Inside Meyer Sound’s new Phoebe facility.Berkeley, CA (January 18, 2007)–Since Meyer Sound was founded in 1979, the company has grown–and so has its need for space. As a result, today, Meyer’s main office is surrounded by several production buildings with astronomy-themed names–Saturn, Mars and Luna. Now there’s a new facility in the Meyer Sound Solar System: Phoebe, which came online in late 2006.
Named for a small moon of Saturn, Phoebe is largely an expansion of the Saturn transducer facility. Phoebe supplements Meyer’s existing driver production capabilities and adds new ones; parts of the driver manufacturing process are being revamped as they are implemented at Phoebe in an effort increase efficiency and consistency, while continuing to meet or exceed current driver specifications.
Inside Meyer Sound’s new Phoebe facility.Phoebe now houses the company’s reliability testing area, where rows of thick concrete chambers allow for extensive accelerated life testing of products, ensuring that they can stand up to daily use. Each chamber is equipped with an identical test setup, in order to provide consistency in the test environment: a driver measurement will produce the exact same data regardless of which chamber is used. Engineering R&D also maintains two large chambers in the room for testing development prototypes.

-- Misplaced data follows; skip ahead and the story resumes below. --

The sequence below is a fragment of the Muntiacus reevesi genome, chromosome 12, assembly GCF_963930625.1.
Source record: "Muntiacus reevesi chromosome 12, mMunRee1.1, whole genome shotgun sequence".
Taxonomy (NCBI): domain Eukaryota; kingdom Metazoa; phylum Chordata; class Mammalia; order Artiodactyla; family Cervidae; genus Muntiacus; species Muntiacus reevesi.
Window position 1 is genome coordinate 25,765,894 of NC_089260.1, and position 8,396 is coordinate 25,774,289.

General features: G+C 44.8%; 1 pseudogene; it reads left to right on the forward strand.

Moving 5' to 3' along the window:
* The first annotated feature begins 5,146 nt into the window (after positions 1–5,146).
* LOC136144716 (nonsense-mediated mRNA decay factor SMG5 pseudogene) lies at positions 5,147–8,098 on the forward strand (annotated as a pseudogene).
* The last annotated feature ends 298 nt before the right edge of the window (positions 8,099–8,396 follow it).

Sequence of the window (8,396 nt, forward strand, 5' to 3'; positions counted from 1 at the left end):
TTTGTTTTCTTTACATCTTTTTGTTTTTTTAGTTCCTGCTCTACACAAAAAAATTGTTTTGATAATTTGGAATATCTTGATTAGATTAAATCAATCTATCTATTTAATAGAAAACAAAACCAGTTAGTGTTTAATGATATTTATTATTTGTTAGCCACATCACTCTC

Low-frequency driver and magnetic assemblies from subassemblies and components made at Saturn are being performed in one room of Phoebe, while low driver final QA (Quality Assurance) testing is conducted in an adjacent area. Newly designed test rigs have already increased capacity. Both testing areas (final QA and reliability) are under the control of the company’s QA department, which assumed from production responsibility for all testing as part of the changes implemented in the move to Phoebe.
Inside Meyer Sound’s new Phoebe facility.Phoebe will continue to come online throughout 2007 and the company expects it will become a key stop on its factory tours, which go through production areas, providing a demonstration of the detail and testing enacted at Meyer Sound. Drivers are built in the Saturn transducer fabrication plant, systems are assembled in the Mars facility, a new engineering lab is in Luna, and other buildings house the service department and electronics assembly. Main offices remain in the original building, now known as Earth.